Back to Kanton, Briefly
Yesterday we had a whirlwind encore tour of Kanton in which we picked up our instruments, took a few water samples, deployed two temperature loggers, and I gave a short presentation to the local community about our work in PIPA. Nearly all the island’s 54 residents turned out and, while the adults were interested in the science, the children were mostly taken with the pictures of orcas, manta rays, and schools of barracuda.
After a night at anchor in the lagoon, we set sail for Kiritimati. Our time in the Phoenix Islands is at an end, but there is plenty still to do. While underway, we must download data and prepare the instruments for shipping, and coral and water samples must be carefully labeled, organized and stowed for the long transit. We also hope to take several underway hydrocasts on the way back, if weather permits.
In addition to wrapping up the science expedition, we are once again part of the crew of the Sea Dragon. On the way to Kanton, the wind was at our backs, and we were able to set a straight course to our destination. Now, on the way back, the wind is against us and we have to tack (turn) frequently to work our way upwind along a zig-zag path. This will result in a longer, more complicated course and we will get to learn some new sailing skills.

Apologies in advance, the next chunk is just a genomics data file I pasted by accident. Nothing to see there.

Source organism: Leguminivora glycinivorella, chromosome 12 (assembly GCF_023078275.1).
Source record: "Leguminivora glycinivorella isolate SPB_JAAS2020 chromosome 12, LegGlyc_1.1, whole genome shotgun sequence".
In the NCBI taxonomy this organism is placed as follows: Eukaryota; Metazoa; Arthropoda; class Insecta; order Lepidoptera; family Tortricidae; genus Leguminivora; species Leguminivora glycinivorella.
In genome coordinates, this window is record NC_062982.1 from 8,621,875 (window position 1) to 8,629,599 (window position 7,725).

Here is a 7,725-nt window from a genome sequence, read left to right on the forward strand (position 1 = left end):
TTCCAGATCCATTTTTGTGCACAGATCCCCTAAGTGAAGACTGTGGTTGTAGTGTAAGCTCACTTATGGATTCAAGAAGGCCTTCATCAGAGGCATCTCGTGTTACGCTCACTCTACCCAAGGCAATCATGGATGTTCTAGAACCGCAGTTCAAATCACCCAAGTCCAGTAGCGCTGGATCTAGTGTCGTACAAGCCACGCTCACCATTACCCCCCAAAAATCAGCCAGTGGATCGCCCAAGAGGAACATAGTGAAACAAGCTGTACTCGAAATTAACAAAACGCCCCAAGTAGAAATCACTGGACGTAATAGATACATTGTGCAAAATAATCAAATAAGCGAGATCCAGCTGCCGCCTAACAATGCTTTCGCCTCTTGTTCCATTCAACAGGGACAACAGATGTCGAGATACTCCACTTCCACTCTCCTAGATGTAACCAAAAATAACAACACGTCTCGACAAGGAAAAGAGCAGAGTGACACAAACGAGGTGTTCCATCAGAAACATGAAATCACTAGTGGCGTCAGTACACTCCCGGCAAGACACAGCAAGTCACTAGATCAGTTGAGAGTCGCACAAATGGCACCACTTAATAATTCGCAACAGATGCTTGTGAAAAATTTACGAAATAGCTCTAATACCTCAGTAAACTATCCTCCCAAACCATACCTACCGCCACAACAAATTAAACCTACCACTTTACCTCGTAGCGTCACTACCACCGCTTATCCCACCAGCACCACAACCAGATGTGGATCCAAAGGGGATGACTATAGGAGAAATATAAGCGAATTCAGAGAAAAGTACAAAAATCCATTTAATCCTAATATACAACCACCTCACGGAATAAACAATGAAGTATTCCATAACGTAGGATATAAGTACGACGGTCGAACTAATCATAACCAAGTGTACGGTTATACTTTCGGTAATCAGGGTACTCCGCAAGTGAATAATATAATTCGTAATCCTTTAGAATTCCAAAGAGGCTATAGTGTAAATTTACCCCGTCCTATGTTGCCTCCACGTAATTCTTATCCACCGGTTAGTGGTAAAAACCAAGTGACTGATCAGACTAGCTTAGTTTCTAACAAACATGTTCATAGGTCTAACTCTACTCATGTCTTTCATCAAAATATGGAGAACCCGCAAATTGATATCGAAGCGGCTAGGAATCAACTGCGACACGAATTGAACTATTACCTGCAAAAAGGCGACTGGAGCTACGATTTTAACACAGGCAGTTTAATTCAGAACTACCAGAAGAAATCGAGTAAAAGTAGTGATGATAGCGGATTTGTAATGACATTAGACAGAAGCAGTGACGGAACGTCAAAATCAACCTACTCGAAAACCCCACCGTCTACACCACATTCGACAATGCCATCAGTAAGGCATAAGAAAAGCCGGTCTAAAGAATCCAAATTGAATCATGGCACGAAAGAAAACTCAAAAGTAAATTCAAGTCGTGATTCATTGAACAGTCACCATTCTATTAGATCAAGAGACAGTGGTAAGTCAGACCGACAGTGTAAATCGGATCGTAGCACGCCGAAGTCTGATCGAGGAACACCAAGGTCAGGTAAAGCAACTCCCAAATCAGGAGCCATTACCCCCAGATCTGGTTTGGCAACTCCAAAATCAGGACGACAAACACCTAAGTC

The stronger wind is also bringing in some nice squalls that, hopefully, won’t last too long. In the meantime, we settle in for the long haul, and catch up on some much-needed sleep.
PIPA 2018 Mission
WHOI’s Cohen Lab teams up once again with Pangaea Exploration, this time returning to the remote Phoenix Islands Marine Protected Area. The study site is the planet’s largest and deepest World Heritage Site. It’s been three years since a super El Niño wreaked havoc across the Pacific basin, destroying many coral reefs.